As a genre, sci-fi comes with a burden. Like its horror kin, it tends to be taken less seriously if it isn’t saying something. Ever since Invasion of the Body Snatchers and The Thing From Another World pitched the Red Menace as an extra-terrestrial boogeyman, science fiction has felt the need to attach itself not just to fact, but to morals, however broad. In Arrival, the big message is: grief is a bit of a slog. Earth-shattering stuff (!)
The films of Denis Villeneuve, particularly the ones he’s made in the U.S., offer thrills wrapped around a rather blunt point. Prisoners reminded us that torture is not a bed of rose petals, while Sicario posited much the same thing about the world of drug trafficking. (His return to Canada with Enemy felt refreshingly unburdened, giving precedence to texture and atmosphere over concrete morals). Like that film, Arrival starts out far removed from sci-fi, swapping Toronto and mustard yellows for a lakeshore house in cool dark blues. This is the home of Dr, Louise Banks (Amy Adams), world-renowned linguist and mother to a little girl, Hannah. The prologue sees Hannah grow, become a teenager and succumb to cancer long before her time. In case we weren’t sure how to feel about this (and given how quickly this all happens, Villeneuve clearly feels that’s a risk), the scene is accompanied by the violin strains of Max Richter’s ‘On The Nature of Daylight’. It’s a beautiful piece on its own, but it signals Villeneuve’s intent: you are going to cry, either through convincing character development or by an easy soundtrack choice. This event, the death of her daughter, becomes a driving force for Banks and the film, even when we’re attempting to communicate with 20-foot multi-legged aliens. Such a pity, then, to undermine it from the start with a sob score and sun-dappled flashbacks. The problem isn’t that the events that follow are secondary to this grief narrative; it’s that Villeneuve’s penchant for unsubtle messages make them seem secondary. Arrival is all metaphor, but with little to anchor it.
Dr. Banks is recruited by Colonel Weber (Forest Whitaker) in an effort to communicate with the aliens that have positioned twelve of their 200-foot spaceships at various locations across the globe. Her expertise (plus her bereaved status, because you can’t be a world saviour without a emotionally-crippling backstory and/or addiction) ensures Banks is brought to the front line, where she’s to work alongside Jeremy Renner’s physicist Dr. Donnelly. The supporting cast do fine with what they’re given (Michael Stuhlbarg plays a vaguely slimy authority figure, as he is wont to do) but, like the film or not, Adams is the key here. She sells Banks’ turmoil whilst also introducing moments of steely purpose throughout. She brings grit in plentiful supply, but the rest of the film is too determined to do the same.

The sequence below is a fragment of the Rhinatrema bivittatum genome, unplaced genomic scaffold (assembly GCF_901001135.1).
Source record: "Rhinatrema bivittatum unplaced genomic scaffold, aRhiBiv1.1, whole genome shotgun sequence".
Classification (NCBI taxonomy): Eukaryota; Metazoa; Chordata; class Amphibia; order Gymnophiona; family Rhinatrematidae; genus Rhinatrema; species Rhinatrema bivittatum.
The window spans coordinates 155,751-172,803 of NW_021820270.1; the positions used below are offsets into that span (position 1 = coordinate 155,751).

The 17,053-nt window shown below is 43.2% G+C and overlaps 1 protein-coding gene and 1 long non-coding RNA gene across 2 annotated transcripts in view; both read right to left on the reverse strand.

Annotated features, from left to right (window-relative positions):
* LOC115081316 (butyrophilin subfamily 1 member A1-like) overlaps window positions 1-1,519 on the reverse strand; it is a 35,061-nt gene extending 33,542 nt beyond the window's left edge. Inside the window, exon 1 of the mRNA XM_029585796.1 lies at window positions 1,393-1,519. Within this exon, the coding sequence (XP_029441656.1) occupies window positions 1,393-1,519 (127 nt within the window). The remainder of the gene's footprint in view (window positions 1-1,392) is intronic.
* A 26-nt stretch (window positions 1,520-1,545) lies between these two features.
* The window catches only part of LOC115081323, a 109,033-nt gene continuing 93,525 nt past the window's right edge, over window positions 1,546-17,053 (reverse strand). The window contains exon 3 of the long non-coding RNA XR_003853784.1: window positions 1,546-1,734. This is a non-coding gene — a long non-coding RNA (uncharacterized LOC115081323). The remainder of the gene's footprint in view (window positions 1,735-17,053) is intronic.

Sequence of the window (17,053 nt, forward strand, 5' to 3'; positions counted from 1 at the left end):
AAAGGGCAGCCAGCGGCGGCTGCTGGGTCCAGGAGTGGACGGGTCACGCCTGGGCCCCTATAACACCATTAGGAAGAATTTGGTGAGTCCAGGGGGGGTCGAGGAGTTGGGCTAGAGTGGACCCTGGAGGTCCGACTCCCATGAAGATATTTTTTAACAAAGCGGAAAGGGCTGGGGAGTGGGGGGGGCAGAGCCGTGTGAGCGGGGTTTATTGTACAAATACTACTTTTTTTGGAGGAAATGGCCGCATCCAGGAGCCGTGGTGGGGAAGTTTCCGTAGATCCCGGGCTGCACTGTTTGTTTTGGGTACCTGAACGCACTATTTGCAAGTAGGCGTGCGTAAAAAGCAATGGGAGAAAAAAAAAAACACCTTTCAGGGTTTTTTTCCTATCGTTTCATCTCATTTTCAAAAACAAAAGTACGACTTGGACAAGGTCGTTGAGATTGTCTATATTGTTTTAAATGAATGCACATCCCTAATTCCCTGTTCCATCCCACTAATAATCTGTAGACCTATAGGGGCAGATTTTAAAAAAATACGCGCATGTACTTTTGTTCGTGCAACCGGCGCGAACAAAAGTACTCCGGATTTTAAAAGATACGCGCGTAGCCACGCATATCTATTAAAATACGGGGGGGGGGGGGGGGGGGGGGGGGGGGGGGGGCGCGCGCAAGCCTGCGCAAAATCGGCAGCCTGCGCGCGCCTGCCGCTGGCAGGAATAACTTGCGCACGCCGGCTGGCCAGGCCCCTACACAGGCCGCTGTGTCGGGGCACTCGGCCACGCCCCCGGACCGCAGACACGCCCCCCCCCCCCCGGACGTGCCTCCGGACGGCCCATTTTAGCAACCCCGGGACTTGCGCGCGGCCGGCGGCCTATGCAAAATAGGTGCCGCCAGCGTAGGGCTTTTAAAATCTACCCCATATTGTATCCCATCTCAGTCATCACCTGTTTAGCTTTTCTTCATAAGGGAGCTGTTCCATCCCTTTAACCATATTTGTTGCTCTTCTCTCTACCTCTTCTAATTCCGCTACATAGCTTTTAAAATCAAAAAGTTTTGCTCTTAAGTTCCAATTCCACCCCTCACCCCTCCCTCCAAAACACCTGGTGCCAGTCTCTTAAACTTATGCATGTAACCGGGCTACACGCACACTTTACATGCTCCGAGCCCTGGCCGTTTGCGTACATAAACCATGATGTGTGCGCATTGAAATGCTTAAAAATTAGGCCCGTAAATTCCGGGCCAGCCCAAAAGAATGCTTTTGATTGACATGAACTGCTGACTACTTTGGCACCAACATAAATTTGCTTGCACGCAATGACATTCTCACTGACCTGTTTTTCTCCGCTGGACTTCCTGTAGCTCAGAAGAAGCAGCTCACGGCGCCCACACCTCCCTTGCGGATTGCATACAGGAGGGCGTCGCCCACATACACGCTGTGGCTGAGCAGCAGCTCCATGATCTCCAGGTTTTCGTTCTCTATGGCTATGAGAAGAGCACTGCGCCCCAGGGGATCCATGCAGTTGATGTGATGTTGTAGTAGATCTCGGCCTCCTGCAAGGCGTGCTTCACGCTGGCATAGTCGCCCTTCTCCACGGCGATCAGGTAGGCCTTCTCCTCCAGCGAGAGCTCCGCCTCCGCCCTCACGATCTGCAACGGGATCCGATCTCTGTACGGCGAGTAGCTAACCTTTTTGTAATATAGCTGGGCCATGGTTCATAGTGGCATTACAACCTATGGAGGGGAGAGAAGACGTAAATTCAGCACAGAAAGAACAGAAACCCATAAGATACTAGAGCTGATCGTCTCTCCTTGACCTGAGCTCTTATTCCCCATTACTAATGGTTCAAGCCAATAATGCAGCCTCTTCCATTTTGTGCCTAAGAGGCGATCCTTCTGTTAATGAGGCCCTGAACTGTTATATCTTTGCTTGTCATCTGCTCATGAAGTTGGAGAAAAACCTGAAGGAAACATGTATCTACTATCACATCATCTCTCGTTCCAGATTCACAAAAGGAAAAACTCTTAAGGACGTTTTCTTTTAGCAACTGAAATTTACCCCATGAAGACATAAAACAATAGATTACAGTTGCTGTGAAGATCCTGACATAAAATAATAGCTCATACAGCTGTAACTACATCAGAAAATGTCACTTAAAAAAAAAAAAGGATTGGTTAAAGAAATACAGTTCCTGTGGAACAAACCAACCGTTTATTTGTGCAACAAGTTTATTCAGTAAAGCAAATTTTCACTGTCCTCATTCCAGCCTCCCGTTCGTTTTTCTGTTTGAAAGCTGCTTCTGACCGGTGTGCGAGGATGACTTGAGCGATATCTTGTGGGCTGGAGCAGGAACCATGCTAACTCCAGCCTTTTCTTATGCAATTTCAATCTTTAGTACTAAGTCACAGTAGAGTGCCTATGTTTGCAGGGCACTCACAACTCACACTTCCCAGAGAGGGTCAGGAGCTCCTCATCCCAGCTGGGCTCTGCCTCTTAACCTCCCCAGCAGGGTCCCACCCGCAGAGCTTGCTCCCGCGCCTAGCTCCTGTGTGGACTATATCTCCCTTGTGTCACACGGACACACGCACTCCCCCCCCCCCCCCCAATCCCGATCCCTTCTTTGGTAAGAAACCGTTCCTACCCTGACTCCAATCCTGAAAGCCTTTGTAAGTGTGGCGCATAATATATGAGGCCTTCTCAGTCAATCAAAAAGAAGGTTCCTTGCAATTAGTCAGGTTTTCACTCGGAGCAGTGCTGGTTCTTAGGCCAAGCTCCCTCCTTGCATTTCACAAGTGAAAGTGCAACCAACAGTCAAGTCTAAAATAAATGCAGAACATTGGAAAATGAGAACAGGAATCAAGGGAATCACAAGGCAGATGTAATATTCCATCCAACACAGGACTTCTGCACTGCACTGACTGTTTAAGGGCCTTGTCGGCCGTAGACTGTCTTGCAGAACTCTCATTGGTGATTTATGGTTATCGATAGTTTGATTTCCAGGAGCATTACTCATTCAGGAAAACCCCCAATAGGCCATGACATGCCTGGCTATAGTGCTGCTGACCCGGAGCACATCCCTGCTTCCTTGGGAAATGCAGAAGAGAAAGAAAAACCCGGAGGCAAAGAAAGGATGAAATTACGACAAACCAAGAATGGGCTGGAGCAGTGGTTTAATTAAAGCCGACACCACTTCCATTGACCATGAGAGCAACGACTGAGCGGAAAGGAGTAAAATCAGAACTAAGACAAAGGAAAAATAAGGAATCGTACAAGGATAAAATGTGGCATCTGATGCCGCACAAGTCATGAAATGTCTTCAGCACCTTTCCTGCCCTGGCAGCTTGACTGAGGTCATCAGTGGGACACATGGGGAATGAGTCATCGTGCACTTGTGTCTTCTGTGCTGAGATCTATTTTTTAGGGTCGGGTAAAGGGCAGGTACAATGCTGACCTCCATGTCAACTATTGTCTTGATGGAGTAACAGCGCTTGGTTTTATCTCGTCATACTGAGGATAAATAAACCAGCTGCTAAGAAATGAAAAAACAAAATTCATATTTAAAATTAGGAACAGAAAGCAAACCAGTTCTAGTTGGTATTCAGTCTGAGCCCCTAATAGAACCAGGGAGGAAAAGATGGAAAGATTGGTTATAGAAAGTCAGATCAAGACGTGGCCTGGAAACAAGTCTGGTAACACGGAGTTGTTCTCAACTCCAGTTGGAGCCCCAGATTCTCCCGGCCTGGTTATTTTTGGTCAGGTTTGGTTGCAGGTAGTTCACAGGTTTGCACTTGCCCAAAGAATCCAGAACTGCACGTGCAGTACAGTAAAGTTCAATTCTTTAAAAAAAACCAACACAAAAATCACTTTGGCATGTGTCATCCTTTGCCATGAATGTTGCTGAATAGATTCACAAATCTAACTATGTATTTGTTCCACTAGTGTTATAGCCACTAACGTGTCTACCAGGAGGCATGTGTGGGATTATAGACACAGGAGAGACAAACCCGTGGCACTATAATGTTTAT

Arrival is a ultimately a film about mourning, but it’s so predisposed to that aspect that it never allows itself any levity or major shifts in tone. There’s no humour or energy to alleviate the self-seriousness that pervades the film. The early sense of foreboding is a credit to the production design and effects; the oblong ships loom large, offering no clues to their mission. The early occasions of the crew entering the ships have an undeniable tension. When we do meet the aliens, resembling the towering offspring of Cthulu and a human hand, it’s an ever-accelerating rush from meeting to communication to ultimate dissemination of their purpose. The fact that the aliens appear behind a screen and communicate via inky writings on said screen is an interesting idea, but Eric Heisserer’s script moves too quickly to allow its more philosophical and emotional ideas to breathe. The film constantly returns to the tragedy at the start, unnecessarily reducing its sci-fi aspects to a sideshow as time goes on. A raft of linguistic ideas and theories are mingled with occasional military chat, as various governments take differing approaches to the intergalactic visitors. These two aspects of the film compete, but with no clear victor by the end. There’s nothing wrong with using a science fiction template as a conduit to a more grounded moral, but it’s no excuse for appearing to give up on that aspect entirely.
There’s a fascinating film hidden inside of Arrival. To see a large-scale mainstream film grapple with the limitations of language and the weight of grief is a welcome development. However, despite Adams’ potent investment, it’s just not sharp enough to maintain its good intentions, sacrificing its ideas in favour of easy emotions and spectacle, and a few lapses in logic along the way. Arrival talks the talk, and that’s about it.